Healthy kids

July 1, 2010 at 4:43 pm 1 comment

Promoting healthful behavior in our youth leads to a stronger educational experience (and a more fulfilling life!). If you have been involved with a program aimed at this at your school, please share your ideas. If you’d like to get a program started at your school, please post a question!

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Entry filed under: Healthy kids.

High school classroom ideas Fund raising

1 Comment Add your own

  • 1. Heidi Carter  |  August 11, 2010 at 6:29 pm

    Thanks to Michelle Obama, childhood obesity and school nutrition are on the national radar in a big way. In DPS, we areworking to increase access to healthy food for our students and to foster healthy behavior choices around food. As a school board member, I hope we will take a comprehensive approach and focus on school meals, healthy fundraisers, nutrition standards for all food consumed on school campuses, K-12 nutrition education, and experiential learning opportunities like school gardens. This last area may be critical to help reacquaint our children with real food (rather than edible food-like substances), where it comes from and what it does in our bodies.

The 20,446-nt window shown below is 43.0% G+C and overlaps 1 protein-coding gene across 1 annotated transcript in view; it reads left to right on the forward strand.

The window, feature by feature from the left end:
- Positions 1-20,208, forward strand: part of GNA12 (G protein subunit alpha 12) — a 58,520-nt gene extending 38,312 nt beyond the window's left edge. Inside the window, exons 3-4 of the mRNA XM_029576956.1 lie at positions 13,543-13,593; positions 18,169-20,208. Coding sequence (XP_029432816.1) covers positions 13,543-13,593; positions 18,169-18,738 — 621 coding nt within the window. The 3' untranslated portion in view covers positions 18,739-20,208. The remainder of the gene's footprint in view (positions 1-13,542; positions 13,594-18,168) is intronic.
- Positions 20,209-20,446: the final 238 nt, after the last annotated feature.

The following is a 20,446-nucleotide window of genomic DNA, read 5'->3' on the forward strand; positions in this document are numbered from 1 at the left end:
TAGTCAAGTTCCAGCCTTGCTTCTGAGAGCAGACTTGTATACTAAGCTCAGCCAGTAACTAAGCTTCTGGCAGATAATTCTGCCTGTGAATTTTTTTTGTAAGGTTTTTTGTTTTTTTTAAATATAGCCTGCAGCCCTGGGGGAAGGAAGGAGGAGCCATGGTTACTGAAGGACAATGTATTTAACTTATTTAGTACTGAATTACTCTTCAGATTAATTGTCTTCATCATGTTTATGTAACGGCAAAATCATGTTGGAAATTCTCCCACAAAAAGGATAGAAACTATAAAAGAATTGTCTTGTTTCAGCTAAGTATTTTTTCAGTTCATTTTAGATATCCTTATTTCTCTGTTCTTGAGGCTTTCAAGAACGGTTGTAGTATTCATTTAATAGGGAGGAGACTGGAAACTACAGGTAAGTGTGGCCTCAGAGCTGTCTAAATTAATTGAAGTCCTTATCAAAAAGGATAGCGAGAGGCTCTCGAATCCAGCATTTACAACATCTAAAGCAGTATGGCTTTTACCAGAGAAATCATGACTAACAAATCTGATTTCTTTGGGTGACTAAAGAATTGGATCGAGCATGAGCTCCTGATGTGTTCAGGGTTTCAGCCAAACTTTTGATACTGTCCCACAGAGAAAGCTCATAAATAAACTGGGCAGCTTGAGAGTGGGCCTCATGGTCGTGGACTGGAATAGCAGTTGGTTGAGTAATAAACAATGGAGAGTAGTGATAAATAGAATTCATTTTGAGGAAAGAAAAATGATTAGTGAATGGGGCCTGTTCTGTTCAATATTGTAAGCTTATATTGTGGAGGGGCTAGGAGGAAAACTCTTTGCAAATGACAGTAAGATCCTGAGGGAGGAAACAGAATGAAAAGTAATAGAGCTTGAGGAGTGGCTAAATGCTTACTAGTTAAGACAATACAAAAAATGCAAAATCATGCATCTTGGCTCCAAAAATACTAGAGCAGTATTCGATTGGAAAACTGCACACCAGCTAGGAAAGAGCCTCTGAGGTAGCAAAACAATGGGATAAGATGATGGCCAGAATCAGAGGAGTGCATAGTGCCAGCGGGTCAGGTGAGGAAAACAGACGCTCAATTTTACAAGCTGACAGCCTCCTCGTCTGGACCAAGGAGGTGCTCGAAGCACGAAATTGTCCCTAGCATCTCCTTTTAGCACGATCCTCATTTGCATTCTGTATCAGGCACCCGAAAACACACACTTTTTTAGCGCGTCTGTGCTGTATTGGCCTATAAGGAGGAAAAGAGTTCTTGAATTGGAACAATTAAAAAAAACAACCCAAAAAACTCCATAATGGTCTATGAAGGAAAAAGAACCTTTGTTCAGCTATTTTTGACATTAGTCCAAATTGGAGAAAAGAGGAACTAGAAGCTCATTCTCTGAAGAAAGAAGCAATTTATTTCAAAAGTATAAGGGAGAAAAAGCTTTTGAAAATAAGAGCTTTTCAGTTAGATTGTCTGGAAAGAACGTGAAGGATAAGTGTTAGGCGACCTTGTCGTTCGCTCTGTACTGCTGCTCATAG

There are several schools with active school gardens, such as EK Powe, Lakewood, and Watts. The school garden at Watts is thriving under the coordination of parent, Alice Bumgarner, and the support of school leadership. This summer, food harvested from the garden is being given to families in need as a sort of community supported agriculture effort. The garden also serves as a learning lab during this summer and during the school year.

    I would love for more of our schools to have gardens, and there is an excellent website with gardening “tools” to help folks get started: http://agriculture.sc.gov/content.aspx?ContentID=789
    There are also community supporters of school gardens with much expertise who can help schools create a garden. Jeff Ensminger, of Natural Environmental and Ecological Management (NEEM), is helping develop garden programs at YE Smith, CC Spaulding, and other schools and community locations.

    School gardens are a great way to involve the community in the life of the school, encourage physical activity through caring for the garden, provide sensory learning experiences for students, encourage healthy eating, and more.

    Reply

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